U.S.-Japan Business Relations and  the Trade War with Asia

U.S.-Japan Business Relations and the Trade War with Asia

By Ulrike Schaede
February 14, 2019

This essay analyzes the current U.S.-Japan trade relationship and assesses the consequences of the U.S. trade war for bilateral relations.



The Trump administration’s protectionist trade policies will affect U.S.-Japan relations at multiple levels. Japan’s economic structure has changed fundamentally over the past two decades, and the country is now the technology anchor of many Asian supply chains. For Japan, China is a much more important trading partner than the U.S. Regarding bilateral U.S.-Japan trade negotiations, it is important to weigh the potential short-term gains from higher tariffs against deep-rooted technology dependencies and long-standing business collaboration, including Japan’s funding of U.S. innovation and ownership of large companies and plants in the U.S. In the pan-Asian context, in the long run, both the U.S. and Japan may benefit from a diversification of trading partners in Asia, and the trade war is already having this effect. But in the short term, the Trump administration’s approach will increase uncertainties and may stall regional economies. Recent initiatives to increase economic collaboration between Japan and China raise the risk that the U.S. could be marginalized in Asia.


  • Due to the globalization of supply chains, U.S. tariffs on Chinese and Japanese goods are bound to affect all Asian economies. China’s role in the production chain cannot be replaced overnight. Even if a diversification of production sites in Asia will benefit the region in the long run, this transition will take time.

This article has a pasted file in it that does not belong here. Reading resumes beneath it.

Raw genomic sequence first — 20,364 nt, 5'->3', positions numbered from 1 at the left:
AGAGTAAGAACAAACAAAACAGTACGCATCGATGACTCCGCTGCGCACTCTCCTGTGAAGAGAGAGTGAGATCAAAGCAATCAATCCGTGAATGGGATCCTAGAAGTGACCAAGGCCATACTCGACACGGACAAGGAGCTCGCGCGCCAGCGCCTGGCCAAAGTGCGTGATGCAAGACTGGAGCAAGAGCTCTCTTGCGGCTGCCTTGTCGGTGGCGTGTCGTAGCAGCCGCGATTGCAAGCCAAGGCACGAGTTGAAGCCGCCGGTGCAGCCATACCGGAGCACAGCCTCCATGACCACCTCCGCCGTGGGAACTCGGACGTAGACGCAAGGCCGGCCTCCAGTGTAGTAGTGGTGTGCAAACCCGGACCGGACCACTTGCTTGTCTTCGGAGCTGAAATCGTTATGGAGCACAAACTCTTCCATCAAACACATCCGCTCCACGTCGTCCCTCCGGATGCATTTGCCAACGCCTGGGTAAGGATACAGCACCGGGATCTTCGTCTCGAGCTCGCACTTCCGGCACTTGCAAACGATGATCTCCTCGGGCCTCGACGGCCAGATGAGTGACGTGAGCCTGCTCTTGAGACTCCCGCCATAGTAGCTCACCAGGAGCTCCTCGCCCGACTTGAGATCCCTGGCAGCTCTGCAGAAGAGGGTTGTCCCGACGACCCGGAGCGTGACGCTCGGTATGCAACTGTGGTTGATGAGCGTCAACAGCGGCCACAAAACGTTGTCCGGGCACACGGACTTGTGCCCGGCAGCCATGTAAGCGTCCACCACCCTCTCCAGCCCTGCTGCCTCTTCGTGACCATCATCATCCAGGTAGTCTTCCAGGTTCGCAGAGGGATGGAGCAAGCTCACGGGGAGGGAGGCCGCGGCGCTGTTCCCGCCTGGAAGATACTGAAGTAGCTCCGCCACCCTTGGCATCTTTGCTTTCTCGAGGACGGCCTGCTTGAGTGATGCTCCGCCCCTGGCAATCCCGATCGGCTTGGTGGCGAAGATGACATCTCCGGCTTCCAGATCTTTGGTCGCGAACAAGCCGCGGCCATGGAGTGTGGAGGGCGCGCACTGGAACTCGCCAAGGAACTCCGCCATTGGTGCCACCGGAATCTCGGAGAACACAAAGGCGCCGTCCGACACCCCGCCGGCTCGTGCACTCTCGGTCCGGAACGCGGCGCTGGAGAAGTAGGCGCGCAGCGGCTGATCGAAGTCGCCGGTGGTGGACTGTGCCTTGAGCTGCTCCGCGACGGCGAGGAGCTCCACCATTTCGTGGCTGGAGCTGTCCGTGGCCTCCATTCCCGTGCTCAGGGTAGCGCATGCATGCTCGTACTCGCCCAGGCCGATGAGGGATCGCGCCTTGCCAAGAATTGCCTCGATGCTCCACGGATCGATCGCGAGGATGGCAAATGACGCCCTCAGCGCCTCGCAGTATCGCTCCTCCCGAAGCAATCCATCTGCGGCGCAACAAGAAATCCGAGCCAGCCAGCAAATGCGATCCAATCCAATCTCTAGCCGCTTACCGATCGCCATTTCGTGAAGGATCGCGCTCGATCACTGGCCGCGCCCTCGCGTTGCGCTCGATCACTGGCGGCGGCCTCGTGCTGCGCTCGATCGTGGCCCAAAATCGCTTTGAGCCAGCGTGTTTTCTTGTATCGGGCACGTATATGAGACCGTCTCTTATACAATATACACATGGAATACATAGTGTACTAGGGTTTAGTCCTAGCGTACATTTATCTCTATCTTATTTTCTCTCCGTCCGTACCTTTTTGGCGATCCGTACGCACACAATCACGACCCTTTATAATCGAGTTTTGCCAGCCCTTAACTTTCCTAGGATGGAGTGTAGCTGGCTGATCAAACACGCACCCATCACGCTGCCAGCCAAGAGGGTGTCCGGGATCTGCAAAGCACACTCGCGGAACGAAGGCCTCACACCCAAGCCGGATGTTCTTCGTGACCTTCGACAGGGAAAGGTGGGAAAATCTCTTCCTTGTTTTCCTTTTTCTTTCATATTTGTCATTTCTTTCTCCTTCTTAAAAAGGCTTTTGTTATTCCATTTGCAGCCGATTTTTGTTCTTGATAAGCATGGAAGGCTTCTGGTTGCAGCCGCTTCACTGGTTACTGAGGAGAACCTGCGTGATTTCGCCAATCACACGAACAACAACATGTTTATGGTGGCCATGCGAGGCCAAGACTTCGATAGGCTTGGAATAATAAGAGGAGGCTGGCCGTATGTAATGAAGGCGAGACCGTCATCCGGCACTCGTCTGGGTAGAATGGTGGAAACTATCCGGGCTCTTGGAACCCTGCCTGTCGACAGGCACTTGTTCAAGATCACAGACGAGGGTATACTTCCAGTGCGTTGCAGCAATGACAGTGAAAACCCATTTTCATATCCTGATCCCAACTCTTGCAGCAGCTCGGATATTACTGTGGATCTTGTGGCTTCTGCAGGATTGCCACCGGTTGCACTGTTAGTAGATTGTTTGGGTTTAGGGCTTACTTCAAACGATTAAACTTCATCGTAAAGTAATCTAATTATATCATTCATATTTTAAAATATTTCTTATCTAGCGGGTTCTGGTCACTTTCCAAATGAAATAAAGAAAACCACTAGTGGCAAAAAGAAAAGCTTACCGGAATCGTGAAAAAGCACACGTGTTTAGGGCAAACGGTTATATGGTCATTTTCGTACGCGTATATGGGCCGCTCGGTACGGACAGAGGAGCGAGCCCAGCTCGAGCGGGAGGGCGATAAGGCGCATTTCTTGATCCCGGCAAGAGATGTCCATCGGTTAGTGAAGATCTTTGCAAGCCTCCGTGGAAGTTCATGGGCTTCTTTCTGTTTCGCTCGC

• Japan is much more critical to the U.S. economy than the bilateral trade statistics indicate. The Japanese economy has fundamentally changed since the 1990s, with Japan becoming one of the U.S.’s most important technology collaborators and investors in the private sector. Japan can no longer be taken for granted, and U.S. trade policies that alienate this critical ally may prove costly.
  • Japan has become the technology anchor of trade in Asia. While the U.S. continues to be important for Japan, Japanese trade with China and within Asia is now much larger. The new trade war thus risks pushing Japan toward China.

Ulrike Schaede is Professor of Japanese Business in the School of Global Policy and Strategy at the University of California San Diego.